House Speaker Boehner voices support for Obama's strategy against ISIS

PATRICIA ZENGERLE AND AMANDA BECKER --- Reuters 

The Republican leader of the U.S. House of Representatives voiced support on Thursday for President Barack Obama's expanded campaign against Islamic State militants, but members of his party questioned whether the plan was forceful enough.

Obama sent a panel of top administration officials to make the case to Congress for broadening operations against the Sunni militants, including U.S. air strikes in Syria for the first time, more strikes in Iraq and more military advisers in Iraq.

In a televised address on Wednesday night, the Democratic president declared he would lead an alliance to root out Islamic State, plunging the United States into two conflicts in which nearly every country in the Middle East has a stake.

The White House argued that Obama does not need Congress' formal authorization, but wants legislators' support to show a united front against opponents and to coalition members.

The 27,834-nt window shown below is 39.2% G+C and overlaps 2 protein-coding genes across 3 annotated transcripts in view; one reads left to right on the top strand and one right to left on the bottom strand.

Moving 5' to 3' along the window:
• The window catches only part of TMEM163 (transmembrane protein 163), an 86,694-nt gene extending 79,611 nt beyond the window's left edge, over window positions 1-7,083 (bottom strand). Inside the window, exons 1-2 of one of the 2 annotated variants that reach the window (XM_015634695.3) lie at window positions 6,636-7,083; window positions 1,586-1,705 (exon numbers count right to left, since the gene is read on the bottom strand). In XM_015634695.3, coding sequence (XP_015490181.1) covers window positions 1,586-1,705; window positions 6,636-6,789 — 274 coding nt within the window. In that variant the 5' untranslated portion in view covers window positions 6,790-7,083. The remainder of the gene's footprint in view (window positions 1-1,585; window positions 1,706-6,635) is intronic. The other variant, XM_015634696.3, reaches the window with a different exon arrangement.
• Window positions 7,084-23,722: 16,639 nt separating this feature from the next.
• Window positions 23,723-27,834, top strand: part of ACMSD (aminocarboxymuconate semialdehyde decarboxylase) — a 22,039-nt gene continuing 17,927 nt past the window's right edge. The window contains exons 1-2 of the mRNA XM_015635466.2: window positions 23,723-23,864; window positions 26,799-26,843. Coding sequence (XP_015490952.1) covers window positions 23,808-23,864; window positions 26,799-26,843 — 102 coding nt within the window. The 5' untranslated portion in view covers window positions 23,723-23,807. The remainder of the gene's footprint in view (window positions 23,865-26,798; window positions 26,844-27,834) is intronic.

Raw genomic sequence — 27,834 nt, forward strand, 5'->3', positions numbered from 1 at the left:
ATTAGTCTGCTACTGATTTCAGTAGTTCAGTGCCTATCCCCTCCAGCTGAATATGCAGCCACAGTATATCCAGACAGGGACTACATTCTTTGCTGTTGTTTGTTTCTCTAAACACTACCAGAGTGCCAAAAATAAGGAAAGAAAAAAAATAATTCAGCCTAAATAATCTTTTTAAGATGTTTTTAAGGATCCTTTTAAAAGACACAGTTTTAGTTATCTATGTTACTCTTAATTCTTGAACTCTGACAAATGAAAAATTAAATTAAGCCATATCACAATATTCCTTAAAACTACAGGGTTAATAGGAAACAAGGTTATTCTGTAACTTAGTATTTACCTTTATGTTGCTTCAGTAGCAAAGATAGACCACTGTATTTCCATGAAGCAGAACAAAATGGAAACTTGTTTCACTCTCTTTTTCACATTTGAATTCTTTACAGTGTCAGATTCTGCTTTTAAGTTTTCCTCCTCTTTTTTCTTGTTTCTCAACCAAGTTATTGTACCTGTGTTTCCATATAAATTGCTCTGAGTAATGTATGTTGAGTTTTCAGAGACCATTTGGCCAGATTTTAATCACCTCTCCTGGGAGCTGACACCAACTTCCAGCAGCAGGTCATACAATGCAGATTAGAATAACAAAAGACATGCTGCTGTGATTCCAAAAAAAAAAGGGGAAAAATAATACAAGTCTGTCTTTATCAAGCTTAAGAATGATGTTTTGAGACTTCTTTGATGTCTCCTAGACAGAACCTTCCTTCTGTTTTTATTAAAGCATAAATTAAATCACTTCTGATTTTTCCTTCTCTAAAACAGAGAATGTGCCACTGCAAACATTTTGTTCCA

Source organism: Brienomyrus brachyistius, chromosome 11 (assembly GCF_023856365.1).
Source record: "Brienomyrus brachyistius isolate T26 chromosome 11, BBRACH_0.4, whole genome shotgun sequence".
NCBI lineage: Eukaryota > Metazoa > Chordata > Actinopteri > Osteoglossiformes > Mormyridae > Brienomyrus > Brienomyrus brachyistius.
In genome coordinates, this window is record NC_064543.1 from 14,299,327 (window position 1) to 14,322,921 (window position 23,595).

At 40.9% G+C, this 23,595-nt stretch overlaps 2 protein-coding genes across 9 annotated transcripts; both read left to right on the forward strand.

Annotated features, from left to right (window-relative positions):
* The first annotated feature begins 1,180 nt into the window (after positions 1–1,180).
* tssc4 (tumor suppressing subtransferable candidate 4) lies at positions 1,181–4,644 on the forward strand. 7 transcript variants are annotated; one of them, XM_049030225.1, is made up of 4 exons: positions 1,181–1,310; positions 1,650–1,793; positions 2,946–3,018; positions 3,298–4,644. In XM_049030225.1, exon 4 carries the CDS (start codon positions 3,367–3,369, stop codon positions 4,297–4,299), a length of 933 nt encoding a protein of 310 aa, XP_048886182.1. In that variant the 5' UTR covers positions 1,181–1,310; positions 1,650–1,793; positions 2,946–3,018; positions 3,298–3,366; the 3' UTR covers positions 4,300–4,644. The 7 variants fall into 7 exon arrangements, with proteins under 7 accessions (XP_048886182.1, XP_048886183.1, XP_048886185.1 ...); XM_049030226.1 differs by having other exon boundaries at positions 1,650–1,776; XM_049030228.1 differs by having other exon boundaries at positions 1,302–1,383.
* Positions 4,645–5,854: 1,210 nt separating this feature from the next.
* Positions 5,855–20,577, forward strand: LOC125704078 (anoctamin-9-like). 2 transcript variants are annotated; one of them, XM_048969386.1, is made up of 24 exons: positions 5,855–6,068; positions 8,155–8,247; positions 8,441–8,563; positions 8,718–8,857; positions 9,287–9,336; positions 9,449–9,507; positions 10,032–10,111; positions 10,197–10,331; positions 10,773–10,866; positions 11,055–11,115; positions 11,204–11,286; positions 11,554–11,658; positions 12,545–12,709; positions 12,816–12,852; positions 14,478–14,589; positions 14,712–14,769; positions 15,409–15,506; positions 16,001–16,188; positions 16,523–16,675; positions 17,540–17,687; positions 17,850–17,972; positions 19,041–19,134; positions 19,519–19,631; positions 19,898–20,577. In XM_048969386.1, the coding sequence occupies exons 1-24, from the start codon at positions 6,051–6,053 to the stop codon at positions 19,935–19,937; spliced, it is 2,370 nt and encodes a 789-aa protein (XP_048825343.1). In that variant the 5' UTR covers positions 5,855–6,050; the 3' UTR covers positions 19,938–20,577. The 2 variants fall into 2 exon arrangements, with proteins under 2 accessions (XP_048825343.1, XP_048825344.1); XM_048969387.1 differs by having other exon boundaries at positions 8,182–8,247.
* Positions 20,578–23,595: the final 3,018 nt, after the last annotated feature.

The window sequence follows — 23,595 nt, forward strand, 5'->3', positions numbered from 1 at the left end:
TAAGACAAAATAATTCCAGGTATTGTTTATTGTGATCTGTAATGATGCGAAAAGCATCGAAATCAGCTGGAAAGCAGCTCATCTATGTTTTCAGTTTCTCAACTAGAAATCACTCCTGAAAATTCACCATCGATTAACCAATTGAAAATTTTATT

House Speaker John Boehner said Obama had made a "compelling case for action" but said the president must provide Republicans with more details about his strategy. "It’s important to give the president what he has asked for," he told a news conference.

Boehner and other Republican leaders who support Obama's plans must unite factions within their party, including members deeply skeptical of Obama's spending plans and those who want the United States to cut its foreign military involvement.

Boehner said Republican House members have doubts about whether Obama's plan can accomplish his mission of destroying a militant group whose fighters have killed thousands of people in recent months.

"An F-16 is not a strategy. And air strikes alone will not accomplish what we’re trying to accomplish. The president’s made clear that he doesn’t want boots on the ground, well somebody’s boots have to be on the ground," the Ohio representative said.

A House vote could take place as soon as Tuesday on Obama's request for $500 million to arm and train moderate Syrian rebels, one part of his program.

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